Om Shiva

Today we discuss this video. It’s a commercial by Cinemax:

Now, what was your first response? It’s certainly a lovely ad, and the music is transcendant. But it is classical Hindu religious music, and its words are sacred Vedic text. My friend Shreya alerted me to the controversy surrounding this marketing piece, and I’m of the opinion that some canny, Westernized South Asians were behind it.

The question remains, is it offensive? Personally, I’m removed enough from religion that it doesn’t bother me. In fact, I rather enjoyed the imagery of my favourite superheroes (whom I’ve always considered a mythological pantheon of gods) splayed to the music of one of the world’s oldest religions. But I see how it could bother others, especially since the audience is not savvy to the nuances of Hinduism.

If, for example, the ad were deemed socially acceptable in India, where knowledge of Hinduism is deepest, then it would be fine elsewhere. But I really doubt it would get any sort of penetration in India without some serious rioting.

The fact remains that the West really knows very little about Hinduism and other specific aspects of South Asian culture. Pretty much all we get here is yoga, Deepak Chopra and whatever Madonna cares to filter for us. Thus, every image, every iota of South Asian culture broadcast to the mainstream must be considered an ambassador of the whole. Every visible minority member who’s ever been called upon to represent his entire race or culture, however unwillingly, knows what I’m talking about.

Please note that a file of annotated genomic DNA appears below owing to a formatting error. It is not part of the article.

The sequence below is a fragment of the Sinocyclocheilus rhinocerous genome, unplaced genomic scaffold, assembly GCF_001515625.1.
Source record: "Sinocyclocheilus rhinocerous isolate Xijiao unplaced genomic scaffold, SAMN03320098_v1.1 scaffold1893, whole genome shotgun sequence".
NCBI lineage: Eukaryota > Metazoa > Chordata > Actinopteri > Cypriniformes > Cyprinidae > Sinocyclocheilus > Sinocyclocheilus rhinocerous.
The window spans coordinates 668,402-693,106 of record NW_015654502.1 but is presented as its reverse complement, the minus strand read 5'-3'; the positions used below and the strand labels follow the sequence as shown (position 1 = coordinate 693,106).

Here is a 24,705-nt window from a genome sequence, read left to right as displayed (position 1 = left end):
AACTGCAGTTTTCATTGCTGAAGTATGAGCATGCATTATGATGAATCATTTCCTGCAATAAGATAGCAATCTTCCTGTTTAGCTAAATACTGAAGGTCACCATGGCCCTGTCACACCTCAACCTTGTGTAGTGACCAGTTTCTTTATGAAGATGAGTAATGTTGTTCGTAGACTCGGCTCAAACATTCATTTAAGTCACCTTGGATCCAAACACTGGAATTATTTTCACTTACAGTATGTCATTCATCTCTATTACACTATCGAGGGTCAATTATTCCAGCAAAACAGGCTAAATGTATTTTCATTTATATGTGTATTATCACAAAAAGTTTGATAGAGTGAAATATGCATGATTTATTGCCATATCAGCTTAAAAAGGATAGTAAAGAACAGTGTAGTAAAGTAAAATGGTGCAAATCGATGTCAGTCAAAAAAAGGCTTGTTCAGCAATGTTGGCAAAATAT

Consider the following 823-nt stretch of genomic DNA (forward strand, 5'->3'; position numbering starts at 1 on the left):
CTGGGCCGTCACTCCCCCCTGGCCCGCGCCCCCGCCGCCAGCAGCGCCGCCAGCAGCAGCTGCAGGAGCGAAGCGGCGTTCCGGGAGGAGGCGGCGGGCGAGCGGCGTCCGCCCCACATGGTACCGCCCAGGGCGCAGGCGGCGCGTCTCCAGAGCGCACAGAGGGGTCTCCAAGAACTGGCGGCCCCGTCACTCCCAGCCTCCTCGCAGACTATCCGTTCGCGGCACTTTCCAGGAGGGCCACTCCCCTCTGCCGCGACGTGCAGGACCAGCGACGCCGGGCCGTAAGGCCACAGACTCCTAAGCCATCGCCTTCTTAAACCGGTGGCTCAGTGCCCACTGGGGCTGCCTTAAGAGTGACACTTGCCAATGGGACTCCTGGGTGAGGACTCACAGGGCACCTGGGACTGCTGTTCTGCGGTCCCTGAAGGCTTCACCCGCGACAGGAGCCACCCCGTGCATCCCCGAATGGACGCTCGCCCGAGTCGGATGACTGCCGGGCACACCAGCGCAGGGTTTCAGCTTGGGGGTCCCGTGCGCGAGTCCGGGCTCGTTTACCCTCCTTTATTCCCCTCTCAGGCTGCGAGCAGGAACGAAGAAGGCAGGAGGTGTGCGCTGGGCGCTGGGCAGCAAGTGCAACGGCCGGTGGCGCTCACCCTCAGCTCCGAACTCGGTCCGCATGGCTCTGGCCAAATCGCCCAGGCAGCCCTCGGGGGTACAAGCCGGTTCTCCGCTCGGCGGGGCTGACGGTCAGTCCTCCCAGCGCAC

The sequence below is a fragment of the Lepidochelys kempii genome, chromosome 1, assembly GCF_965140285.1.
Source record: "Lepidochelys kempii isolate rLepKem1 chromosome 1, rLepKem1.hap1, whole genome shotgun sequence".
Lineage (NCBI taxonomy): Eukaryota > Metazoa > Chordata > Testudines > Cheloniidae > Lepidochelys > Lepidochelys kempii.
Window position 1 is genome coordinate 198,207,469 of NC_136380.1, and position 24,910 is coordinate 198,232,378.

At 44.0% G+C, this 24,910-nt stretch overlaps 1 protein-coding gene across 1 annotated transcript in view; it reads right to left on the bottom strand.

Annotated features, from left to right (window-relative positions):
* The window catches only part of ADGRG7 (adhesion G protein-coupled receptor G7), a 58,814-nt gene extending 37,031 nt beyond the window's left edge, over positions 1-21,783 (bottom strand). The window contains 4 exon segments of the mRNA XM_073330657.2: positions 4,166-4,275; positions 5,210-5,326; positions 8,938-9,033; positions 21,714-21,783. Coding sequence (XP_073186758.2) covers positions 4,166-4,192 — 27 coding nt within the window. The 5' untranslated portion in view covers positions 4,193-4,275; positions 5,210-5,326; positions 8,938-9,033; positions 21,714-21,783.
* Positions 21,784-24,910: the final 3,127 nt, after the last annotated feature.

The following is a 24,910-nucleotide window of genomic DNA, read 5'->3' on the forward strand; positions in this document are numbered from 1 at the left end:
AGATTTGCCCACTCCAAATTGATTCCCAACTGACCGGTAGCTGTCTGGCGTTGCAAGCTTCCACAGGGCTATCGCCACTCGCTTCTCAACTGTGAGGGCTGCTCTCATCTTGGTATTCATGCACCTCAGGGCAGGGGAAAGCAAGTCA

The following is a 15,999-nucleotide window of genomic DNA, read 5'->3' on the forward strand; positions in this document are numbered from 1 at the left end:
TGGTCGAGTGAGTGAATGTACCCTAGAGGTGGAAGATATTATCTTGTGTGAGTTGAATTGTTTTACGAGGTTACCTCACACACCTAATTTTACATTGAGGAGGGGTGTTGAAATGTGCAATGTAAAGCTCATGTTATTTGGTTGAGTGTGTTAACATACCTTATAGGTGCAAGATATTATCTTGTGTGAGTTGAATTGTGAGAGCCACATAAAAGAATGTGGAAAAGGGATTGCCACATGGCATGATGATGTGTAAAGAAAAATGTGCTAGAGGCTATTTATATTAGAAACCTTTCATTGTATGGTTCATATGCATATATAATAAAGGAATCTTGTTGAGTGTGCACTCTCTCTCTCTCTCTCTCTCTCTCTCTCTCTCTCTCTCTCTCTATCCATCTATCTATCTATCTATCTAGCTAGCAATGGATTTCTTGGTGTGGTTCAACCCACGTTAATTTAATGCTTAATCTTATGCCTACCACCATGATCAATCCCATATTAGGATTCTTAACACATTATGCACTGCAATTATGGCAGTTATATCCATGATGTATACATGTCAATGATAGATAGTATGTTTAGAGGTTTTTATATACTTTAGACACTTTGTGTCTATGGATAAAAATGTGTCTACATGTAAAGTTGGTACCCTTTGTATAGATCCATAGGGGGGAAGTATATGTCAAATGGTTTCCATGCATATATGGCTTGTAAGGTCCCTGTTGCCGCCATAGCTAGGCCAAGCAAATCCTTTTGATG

Thus, to see one of the sweetest aspects of Hinduism –its devotional music– co-opted by a marketer, with all the soul, wisdom and beauty of its content stripped away and replaced with Cinemax iconography, is understandably troubling to many. To many Hindu sensibilities, this would be the same as using Christian gospels as the soundtrack to hardcore porn. Sound extreme? Consider that the ad ended with the holy word, “Om”, as Borat flashed his semi-naked ass. The disrespect is palpable.

Now, like I said, the ad doesn’t bother me personally much. In fact, I quite enjoy it. But I’m not the norm, I’m not the sea of the conservative South Asian middle class, soon to be one of the greatest markets in the world. Cinemax not only made an ethical slip up by producing this video, they also may have committed a dire strategic error.

But I will end with another video, officially 30 years old this week, and considered the Finest Moment in TV History by many: